> -- BEGIN ABSTRACT METHOD IMPLEMENTATION ---------------------------
>
> class Module
>   def abstract_method(*method_names)
>   end
> end
>
> -- END ABSTRACT METHOD IMPLEMENTATION -----------------------------

Priceless.

James Edward Gray II
93d566cc26b230c553c197c4cd8ac6e4?d=identicon&s=25 Pit Capitain (Guest)
on 2006-03-14 16:21
(Received via mailing list)
Jim Weirich schrieb:
> ...
> And here is the implementation that came of that exercise:
>
> class Module
>   def abstract_method(*method_names)
>   end
> end

LOL!!! Very nice! You should post this to the TDD mailing list.

Regards,
Pit
Ffcb418e17cac2873d611c2b8d8d891c?d=identicon&s=25 unknown (Guest)
on 2006-03-14 16:48
(Received via mailing list)
> I've been following the discussion on abstract method declaration with
> some interest.  It seems to me that the ideal implementation should not
> only throw an exception on unimplemented methods, but also must pass
> Matz's example (implementation provided by base classes) and the
> method_missing example.

:) I like your approach, and I think it's extremely close. I'd change
one of your tests a little though:

>   # Here we make sure that not implementing the abstract method in the
>   # child class will cause an exception when the method is invoked on
>   # the child object.  We don't particularly care what exception is
>   # thrown, but the exception message must mention the missing method
>   # by name.
>   def test_unimplemented_abstract_method_throws_exception
...

It would be preferable I think, if a more helpful error message were
given, instead of simply the method being missing.

And while I suspect you're being a little flipant, I like your
implementation - it does do nearly everything that's desired.
1fba4539b6cafe2e60a2916fa184fc2f?d=identicon&s=25 unknown (Guest)
on 2006-03-14 16:54
(Received via mailing list)
Hi --

On Wed, 15 Mar 2006, benjohn@fysh.org wrote:

>>   # child class will cause an exception when the method is invoked on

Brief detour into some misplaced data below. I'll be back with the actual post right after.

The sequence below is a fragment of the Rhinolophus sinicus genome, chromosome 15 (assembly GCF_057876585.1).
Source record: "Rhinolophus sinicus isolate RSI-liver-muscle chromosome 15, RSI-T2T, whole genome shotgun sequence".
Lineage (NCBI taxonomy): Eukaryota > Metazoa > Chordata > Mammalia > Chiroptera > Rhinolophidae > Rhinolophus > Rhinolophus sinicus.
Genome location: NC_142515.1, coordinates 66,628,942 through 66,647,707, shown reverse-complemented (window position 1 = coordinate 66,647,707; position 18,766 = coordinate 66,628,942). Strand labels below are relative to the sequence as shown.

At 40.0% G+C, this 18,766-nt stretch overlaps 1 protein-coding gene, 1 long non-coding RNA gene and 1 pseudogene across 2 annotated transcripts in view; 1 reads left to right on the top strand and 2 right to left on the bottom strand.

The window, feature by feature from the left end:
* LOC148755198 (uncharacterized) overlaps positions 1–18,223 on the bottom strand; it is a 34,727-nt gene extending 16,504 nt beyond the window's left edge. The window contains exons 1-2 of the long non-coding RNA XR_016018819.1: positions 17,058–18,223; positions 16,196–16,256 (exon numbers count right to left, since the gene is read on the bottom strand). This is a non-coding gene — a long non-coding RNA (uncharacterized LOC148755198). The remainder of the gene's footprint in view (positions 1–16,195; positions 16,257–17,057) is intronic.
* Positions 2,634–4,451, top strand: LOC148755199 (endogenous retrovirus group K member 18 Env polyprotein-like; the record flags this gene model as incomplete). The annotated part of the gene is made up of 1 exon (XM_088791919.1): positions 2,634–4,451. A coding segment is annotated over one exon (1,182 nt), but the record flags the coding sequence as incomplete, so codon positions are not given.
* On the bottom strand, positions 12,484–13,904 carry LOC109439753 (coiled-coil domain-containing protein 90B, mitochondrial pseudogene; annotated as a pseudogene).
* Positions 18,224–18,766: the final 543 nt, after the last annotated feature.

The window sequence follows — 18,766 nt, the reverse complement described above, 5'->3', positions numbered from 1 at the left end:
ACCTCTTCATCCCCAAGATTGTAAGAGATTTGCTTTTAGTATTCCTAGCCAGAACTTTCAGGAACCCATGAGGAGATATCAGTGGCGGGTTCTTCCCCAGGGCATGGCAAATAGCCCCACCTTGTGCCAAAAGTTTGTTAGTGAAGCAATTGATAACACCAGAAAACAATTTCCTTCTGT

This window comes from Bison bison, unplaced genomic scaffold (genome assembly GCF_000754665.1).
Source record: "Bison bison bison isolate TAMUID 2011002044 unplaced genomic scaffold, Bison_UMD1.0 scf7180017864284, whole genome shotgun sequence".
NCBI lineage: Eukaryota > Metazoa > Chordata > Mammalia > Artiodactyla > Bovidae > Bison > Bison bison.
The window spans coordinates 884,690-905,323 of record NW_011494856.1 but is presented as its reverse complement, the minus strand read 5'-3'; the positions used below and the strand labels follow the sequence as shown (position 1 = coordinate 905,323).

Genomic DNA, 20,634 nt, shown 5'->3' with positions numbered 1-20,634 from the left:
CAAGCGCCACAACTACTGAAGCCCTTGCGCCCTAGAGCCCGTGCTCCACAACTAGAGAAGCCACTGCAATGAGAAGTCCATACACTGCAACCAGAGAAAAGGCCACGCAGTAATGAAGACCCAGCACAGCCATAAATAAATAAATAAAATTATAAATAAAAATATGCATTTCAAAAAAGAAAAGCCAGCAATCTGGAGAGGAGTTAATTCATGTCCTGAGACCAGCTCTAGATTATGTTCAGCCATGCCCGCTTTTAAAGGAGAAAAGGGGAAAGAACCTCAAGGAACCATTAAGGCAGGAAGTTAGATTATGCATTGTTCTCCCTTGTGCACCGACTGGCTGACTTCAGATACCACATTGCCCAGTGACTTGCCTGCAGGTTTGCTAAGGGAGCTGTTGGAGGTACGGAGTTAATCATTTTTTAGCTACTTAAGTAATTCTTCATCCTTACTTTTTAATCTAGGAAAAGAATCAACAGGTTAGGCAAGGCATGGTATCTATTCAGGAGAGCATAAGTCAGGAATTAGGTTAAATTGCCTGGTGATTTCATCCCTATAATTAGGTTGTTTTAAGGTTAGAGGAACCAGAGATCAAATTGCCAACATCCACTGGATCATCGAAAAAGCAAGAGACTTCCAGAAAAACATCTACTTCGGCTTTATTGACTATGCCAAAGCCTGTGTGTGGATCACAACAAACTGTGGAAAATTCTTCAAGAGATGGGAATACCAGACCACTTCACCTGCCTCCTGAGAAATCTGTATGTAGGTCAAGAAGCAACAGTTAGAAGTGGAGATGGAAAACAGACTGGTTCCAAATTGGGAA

> implementation - it does do nearly everything that's desired.
I don't think Jim is being flippant at all.  He's provided a fantastic
illustration of something that's true generally about Ruby, namely
that it is incredibly expressive.  Many of the twists and turns one
takes in trying to get Ruby to do, or be, this or that end up adding
up to a slip-knot; and what you really have to do is something that
looks negligible.

I'm happy without abstract methods in Ruby but it's worth the lengthy
discussion to get to Jim's post :-)


David

--
David A. Black (dblack@wobblini.net)
Ruby Power and Light, LLC (http://www.rubypowerandlight.com)

"Ruby for Rails" chapters now available
from Manning Early Access Program! http://www.manning.com/books/black
10d4acbfdaccb4eee687a428ca00a5d8?d=identicon&s=25 Jim Weirich (weirich)
on 2006-03-14 16:58
unknown wrote:
> It would be preferable I think, if a more helpful error message were
> given, instead of simply the method being missing.

Agreed.  The unit test only specifies that the method name should be
mentioned.  I'm not sure how to test for a "helpful" error message
without specifying the exact text to be shown ... and I didn't want to
overconstrain the solution.

Perhaps Nathaniel will include an assert_helpful_error_message method in
the next release of Test::Unit.

> And while I suspect you're being a little flipant, I like your
> implementation - it does do nearly everything that's desired.

What?  Me flippant?  Never!

;)

--
-- Jim Weirich
47b1910084592eb77a032bc7d8d1a84e?d=identicon&s=25 Joel VanderWerf (Guest)
on 2006-03-14 20:04
(Received via mailing list)
Jim Weirich wrote:
...
> -- BEGIN ABSTRACT METHOD IMPLEMENTATION ---------------------------
>
> class Module
>   def abstract_method(*method_names)
>   end
> end
>
> -- END ABSTRACT METHOD IMPLEMENTATION -----------------------------

It would be nice if it made the following fail somehow:

class A
  abstract_method :foo
  def foo; end
end

And also in this case:

class A
  def foo; end
  abstract_method :foo
end